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Assessing the Severity of Traumatic Brain Injury—Time for a Change?

Division of Clinical Neurosciences, Turku Brain Injury Centre, Turku University Hospital, 20521 Turku, Finland
Department of Neurology, Institute of Clinical Medicine, University of Turku, 20500 Turku, Finland
3 Perelman School of Medicine, University of Pennsylvania, Philadelphia, PA 19104, USA; [email protected]
Alzheimer's Disease Research Center, College of Engineering, Boston University School of Medicine, Boston, MA 02118, USA
Clinical, cognitive and computational neuroimaging laboratory (C3NL), Department of Brain Sciences, Faculty of Medicine, Imperial College London, London, W12 0NN, UK
UK Dementia Research Institute Care Research and Technology Centre, Imperial College London and the University of Surrey, London, W12 0NN UK
Department of Physical Medicine and Rehabilitation, Virginia Commonwealth University, Richmond, VA 23284, USA
Concussion Care Centre of Virginia and Tree of Life, Richmond, VA 23233, USA
Department of Physical Medicine and Rehabilitation, Virginia Commonwealth University, Richmond, VA 23284, USA
Author to whom correspondence should be addressed.
J. Clin. Med. 2021, 10(1), 148;
Received: 5 December 2020 / Revised: 23 December 2020 / Accepted: 30 December 2020 / Published: 4 January 2021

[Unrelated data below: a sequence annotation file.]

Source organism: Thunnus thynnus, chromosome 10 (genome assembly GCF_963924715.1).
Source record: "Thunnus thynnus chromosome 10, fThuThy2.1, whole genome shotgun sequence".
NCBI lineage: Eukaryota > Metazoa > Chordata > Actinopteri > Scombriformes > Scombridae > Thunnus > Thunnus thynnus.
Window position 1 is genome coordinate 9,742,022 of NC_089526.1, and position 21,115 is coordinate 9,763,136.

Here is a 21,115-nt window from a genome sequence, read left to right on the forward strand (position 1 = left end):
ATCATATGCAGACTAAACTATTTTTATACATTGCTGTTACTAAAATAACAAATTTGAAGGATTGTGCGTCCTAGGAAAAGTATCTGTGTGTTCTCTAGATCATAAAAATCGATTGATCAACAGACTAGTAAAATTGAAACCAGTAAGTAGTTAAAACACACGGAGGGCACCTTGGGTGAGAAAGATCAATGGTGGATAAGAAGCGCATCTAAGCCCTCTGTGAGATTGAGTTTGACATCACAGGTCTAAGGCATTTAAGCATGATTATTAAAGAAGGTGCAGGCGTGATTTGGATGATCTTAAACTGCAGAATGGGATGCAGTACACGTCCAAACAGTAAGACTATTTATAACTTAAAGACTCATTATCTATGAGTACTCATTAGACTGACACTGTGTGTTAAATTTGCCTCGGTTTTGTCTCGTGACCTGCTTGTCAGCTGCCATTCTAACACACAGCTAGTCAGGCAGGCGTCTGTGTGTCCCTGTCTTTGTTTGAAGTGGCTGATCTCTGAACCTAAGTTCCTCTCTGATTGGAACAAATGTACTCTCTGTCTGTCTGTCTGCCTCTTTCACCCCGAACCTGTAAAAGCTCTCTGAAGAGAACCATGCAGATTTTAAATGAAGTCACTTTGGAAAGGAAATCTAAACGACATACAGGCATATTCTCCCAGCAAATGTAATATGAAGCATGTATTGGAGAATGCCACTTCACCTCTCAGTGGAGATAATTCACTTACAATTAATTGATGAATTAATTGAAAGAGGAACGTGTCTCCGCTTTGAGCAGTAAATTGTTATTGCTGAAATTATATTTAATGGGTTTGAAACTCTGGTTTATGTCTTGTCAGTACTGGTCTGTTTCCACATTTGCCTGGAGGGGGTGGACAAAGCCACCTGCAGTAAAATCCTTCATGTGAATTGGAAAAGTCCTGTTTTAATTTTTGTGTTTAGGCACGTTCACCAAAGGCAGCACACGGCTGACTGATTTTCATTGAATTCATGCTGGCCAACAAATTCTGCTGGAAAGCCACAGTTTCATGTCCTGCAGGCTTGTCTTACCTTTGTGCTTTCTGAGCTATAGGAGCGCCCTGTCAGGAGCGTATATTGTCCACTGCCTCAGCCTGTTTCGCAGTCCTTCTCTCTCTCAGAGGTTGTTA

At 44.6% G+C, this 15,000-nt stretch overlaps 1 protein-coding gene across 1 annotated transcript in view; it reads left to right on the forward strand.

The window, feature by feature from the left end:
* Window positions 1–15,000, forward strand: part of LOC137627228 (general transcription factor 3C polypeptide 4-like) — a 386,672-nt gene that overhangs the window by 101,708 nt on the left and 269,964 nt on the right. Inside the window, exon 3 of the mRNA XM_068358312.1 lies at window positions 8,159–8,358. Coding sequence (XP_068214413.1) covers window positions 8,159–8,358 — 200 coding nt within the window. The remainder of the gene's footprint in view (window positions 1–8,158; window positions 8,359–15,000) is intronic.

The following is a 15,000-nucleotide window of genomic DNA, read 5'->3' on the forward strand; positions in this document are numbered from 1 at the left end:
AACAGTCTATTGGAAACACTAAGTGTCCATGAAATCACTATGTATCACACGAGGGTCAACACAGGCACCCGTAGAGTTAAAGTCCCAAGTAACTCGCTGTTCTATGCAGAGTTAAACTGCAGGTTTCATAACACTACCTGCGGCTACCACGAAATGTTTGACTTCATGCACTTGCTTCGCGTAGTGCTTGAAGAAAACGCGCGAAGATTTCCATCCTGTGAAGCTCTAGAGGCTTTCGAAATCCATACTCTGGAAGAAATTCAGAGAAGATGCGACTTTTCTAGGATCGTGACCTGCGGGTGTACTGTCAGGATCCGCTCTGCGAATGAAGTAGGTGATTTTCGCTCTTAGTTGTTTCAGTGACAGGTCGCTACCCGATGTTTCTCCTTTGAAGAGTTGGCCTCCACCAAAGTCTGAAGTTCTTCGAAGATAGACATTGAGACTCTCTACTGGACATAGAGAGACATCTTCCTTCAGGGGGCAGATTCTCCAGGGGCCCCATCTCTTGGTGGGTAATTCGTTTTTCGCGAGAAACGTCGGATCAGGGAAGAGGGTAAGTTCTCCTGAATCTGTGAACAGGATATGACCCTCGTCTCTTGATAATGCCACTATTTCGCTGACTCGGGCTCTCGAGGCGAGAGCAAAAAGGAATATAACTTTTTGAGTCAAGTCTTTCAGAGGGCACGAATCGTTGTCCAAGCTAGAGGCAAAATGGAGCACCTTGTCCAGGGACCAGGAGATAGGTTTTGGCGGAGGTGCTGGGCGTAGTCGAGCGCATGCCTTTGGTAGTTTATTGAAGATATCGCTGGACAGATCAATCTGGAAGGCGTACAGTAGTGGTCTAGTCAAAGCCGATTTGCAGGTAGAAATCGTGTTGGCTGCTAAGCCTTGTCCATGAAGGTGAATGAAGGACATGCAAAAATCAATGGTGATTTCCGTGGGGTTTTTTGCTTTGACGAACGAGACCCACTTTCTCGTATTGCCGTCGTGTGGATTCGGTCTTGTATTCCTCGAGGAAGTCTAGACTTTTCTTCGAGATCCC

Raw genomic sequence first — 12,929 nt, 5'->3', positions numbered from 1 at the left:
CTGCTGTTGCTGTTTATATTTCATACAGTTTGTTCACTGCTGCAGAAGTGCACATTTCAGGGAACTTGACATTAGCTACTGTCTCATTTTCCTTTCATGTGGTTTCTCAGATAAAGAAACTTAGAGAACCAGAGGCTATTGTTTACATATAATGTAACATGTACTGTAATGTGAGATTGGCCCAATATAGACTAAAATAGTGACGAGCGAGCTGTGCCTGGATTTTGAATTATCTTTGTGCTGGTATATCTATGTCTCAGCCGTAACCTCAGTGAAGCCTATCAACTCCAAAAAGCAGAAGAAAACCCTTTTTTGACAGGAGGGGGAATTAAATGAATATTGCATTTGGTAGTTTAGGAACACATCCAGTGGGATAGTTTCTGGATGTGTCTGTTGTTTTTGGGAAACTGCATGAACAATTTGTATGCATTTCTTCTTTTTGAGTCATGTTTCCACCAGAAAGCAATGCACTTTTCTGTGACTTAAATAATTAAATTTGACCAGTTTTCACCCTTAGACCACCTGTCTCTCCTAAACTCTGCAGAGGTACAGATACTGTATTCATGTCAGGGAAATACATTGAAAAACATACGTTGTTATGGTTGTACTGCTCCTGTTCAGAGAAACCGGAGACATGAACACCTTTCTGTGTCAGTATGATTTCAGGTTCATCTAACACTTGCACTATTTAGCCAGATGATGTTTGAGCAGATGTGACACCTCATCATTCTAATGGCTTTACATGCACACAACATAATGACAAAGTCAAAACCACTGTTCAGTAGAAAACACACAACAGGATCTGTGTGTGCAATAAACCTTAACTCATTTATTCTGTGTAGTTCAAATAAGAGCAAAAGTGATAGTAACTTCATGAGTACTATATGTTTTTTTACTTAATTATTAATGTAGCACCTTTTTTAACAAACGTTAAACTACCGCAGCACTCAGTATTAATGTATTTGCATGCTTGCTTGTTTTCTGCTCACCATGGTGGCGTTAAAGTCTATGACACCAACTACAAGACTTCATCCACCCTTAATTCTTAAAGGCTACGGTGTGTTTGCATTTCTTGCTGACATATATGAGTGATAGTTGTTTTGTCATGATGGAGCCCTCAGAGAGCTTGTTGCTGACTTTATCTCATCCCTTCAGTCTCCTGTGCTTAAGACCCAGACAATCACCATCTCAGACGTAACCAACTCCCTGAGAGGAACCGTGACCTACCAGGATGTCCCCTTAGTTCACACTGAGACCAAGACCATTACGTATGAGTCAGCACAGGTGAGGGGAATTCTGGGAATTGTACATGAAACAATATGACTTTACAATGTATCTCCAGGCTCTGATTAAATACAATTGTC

(This article belongs to the Special Issue Traumatic Brain Injury: Recent Developments and Emerging Trends)
Traumatic brain injury (TBI) has been described to be man’s most complex disease, in man’s most complex organ. Despite this vast complexity, variability, and individuality, we still classify the severity of TBI based on non-specific, often unreliable, and pathophysiologically poorly understood measures. Current classifications are primarily based on clinical evaluations, which are non-specific and poorly predictive of long-term disability. Brain imaging results have also been used, yet there are multiple ways of doing brain imaging, at different timepoints in this very dynamic injury. Severity itself is a vague concept. All prediction models based on combining variables that can be assessed during the acute phase have reached only modest predictive values for later outcome. Yet, these early labels of severity often determine how the patient is treated by the healthcare system at large. This opinion paper examines the problems and provides caveats regarding the use of current severity labels and the many practical and scientific issues that arise from doing so. The objective of this paper is to show the causes and consequences of current practice and propose a new approach based on risk classification. A new approach based on multimodal quantifiable data (including imaging and biomarkers) and risk-labels would be of benefit both for the patients and for TBI clinical research and should be a priority for international efforts in the field. View Full-Text
Keywords: traumatic brain injury; severity; assessment; outcome traumatic brain injury; severity; assessment; outcome
MDPI and ACS Style

Tenovuo, O.; Diaz-Arrastia, R.; Goldstein, L.E.; Sharp, D.J.; van der Naalt, J.; Zasler, N.D. Assessing the Severity of Traumatic Brain Injury—Time for a Change? J. Clin. Med. 2021, 10, 148.

AMA Style

Tenovuo O, Diaz-Arrastia R, Goldstein LE, Sharp DJ, van der Naalt J, Zasler ND. Assessing the Severity of Traumatic Brain Injury—Time for a Change? Journal of Clinical Medicine. 2021; 10(1):148.

Chicago/Turabian Style

Tenovuo, Olli, Ramon Diaz-Arrastia, Lee E. Goldstein, David J. Sharp, Joukje van der Naalt, and Nathan D. Zasler. 2021. "Assessing the Severity of Traumatic Brain Injury—Time for a Change?" Journal of Clinical Medicine 10, no. 1: 148.

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